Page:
Some of my problem with sound (and other peripherals) getting in my way, I’ve come to know, is that my ears are extra sensitive—because of (1) anatomy and (2) musical training.  I’m actually kind of tired of having non-central things get in the way of my experiences, but I can’t change the ear pain, and I wouldn’t trade being a musician for anything . . . so I think I’ll carry earplugs with me more often.  I wish the content weren’t blocked so often, but I can probably also work to become even more adept and comfortable with leaving sonic crime scenes when I need to.

B. Casey, Friday, 2/17/17

A lady and her songs

400.  It’s not a magic number, but when it refers to a collection of songs by a single person, it might just elicit a “wow.”

Almost four years ago, an acquaintance had been in touch with a mutually respected undergraduate music professor.  My parents regularly see the same man at church meetings, and the subject of the prior dialogue came up in conversation with him.  Within a couple of weeks I was in contact with Carole, a dear lady, and we began work on her musical creations together.

The backstory:  Carole Obrecht, born in 1935 in rural Indiana, now lives in Nebraska.  Now a widow, a few years ago, she was taken to the hospital with a serious illness (MRSA), and her children were told she had about two weeks to live.  She spent 43 days in the hospital, recovered, and was referred to as “a miracle patient.”  With a new lease on life, about a month later, she experienced a fountain of gratitude in her soul and began composing words and melodies—most of them in the broad category of congregational gospel songs.  Many times she has looked back in amazement at this burst of creativity.  For each song, Carole would eventually

  • type a lyrics sheet (in Word)
  • sing the melody into her computer’s microphone
  • (initially) use her keyboard to devise rudimentary harmony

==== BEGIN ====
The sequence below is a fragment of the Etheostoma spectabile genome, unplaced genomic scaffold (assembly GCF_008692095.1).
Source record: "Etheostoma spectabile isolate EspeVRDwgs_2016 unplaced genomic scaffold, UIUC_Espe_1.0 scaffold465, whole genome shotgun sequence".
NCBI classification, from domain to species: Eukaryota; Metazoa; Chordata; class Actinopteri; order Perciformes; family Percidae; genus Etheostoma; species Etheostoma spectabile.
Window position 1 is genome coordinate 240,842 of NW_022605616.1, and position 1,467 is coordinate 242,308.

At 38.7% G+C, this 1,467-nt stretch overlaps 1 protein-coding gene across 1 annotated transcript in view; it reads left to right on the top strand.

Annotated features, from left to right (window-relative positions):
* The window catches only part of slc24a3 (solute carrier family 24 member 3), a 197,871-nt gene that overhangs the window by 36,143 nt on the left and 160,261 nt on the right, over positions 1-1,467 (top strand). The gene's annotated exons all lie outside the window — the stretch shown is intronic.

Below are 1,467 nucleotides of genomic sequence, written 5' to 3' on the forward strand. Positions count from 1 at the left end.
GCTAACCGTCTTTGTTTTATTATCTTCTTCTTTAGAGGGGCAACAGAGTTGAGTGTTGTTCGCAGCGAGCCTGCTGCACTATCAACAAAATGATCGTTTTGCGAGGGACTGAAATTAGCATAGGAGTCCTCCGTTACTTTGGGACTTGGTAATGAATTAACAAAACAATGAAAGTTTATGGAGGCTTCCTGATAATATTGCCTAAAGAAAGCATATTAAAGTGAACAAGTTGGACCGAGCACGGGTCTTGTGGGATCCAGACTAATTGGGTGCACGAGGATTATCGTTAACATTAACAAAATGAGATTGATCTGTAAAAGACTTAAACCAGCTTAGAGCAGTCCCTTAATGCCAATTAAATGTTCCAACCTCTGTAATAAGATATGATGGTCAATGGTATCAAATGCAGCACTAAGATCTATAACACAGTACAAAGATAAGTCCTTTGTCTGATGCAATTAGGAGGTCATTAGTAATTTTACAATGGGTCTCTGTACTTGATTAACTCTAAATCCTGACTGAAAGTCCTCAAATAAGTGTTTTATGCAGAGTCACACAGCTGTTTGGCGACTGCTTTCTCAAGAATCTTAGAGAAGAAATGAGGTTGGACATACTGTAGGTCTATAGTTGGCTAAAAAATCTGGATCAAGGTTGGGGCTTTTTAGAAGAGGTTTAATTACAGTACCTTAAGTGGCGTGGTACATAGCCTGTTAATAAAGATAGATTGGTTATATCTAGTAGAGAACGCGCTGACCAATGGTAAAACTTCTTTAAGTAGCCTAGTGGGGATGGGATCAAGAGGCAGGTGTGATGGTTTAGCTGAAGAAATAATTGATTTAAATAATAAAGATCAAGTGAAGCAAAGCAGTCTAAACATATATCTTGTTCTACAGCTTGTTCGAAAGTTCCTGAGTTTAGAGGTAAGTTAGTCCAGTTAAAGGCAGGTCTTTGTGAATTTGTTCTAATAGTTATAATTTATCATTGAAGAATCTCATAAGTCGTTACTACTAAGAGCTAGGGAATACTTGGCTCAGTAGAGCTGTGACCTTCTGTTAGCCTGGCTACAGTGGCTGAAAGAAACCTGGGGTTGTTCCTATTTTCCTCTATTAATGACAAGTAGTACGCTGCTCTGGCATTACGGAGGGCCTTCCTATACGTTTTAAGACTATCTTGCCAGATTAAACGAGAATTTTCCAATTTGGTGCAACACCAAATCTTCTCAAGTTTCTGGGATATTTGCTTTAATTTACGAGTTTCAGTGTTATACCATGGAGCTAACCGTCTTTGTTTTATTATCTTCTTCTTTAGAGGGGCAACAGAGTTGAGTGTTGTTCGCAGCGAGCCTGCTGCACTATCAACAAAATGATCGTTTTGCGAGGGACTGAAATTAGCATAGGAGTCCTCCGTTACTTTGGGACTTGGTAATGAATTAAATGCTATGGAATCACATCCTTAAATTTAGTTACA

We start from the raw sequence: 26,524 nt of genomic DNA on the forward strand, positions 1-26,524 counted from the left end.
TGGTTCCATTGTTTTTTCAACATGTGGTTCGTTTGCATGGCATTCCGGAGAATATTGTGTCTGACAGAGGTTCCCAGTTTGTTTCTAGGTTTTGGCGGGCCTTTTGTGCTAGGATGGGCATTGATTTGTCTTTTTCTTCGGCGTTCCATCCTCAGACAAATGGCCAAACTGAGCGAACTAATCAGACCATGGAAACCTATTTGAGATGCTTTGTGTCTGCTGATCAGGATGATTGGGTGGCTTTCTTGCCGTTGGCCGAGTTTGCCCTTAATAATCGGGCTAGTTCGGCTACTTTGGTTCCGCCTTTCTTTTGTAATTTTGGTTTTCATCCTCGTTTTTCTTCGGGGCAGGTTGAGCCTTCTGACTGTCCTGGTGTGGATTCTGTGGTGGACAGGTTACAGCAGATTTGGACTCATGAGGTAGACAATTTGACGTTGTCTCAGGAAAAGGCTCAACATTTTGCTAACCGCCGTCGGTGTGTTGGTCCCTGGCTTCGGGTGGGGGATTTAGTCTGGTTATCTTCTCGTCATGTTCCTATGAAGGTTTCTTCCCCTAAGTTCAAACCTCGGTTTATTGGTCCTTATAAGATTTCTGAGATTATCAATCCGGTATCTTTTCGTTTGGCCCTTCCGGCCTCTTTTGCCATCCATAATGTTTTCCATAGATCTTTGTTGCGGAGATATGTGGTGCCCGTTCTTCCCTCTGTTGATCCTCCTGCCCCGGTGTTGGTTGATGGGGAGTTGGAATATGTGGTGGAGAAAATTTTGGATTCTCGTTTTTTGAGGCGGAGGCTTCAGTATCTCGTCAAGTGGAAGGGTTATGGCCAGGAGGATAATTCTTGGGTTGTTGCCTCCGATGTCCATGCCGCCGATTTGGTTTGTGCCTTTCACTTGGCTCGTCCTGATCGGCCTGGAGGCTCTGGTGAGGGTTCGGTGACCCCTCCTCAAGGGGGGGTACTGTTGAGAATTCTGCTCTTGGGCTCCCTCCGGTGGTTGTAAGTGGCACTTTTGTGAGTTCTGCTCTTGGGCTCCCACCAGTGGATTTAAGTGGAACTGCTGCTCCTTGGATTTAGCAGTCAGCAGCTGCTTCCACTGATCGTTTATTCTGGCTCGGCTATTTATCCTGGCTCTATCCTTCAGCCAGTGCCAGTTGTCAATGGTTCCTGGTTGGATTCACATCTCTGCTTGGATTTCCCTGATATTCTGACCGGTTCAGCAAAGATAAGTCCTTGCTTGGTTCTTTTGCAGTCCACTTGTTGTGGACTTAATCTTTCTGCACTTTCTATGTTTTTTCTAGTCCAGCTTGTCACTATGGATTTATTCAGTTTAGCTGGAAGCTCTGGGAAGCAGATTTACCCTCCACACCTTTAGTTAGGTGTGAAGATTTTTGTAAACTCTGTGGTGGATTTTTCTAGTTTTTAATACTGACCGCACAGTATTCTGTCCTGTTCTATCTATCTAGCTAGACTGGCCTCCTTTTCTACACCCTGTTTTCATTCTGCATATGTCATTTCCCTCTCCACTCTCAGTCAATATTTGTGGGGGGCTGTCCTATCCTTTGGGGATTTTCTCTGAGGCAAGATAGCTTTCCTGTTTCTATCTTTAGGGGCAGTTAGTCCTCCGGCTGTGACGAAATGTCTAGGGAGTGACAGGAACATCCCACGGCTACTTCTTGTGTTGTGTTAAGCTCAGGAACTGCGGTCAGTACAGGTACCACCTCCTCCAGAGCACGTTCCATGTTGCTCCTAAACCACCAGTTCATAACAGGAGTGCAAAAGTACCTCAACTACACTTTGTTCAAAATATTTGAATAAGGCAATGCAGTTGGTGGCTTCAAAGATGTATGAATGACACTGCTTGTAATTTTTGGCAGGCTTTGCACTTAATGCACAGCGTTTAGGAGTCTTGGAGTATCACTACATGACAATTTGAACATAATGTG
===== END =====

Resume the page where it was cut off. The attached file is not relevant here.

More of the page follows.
By the time I got to know her, Carole had created more than 100 songs.  She needed someone to edit and notate them properly for potential church use and for posterity.  That’s where I came in.  It takes a certain complement of proficiency and experience to do this type of work.  I happen to be agile with music notation/engraving, I have some good software, and I know fairly well the kind of music Carole creates.  In the spring of 2013, I also had some extra time available, so Carole sent me a handful of songs, and I began work.  It soon became clear that I would not be able to use her keyboard work as a basis, so I would work out new harmony in all-vocal arrangements.

Carole and I worked with each other patiently (she, all of the time; and me, most of the time) in the early phases, trying to figure each other out.  Almost always by e-mail but periodically by phone, we would discuss this issue or that.  We worked through a standard template (the style, typeface, size of musical staffs, how to show her name, the copyright, my name, etc.).  I believe she still overestimates the limited value of filing her materials with the U.S. Copyright Office, but one of her goals is to make things easy to navigate for her children, should any issue arise, so it’s understandable that she would spend time and money on copyright filing.  Carole has been a perpetual model of consideration and grace in responding and thinking out loud with me, even when she doesn’t quite agree.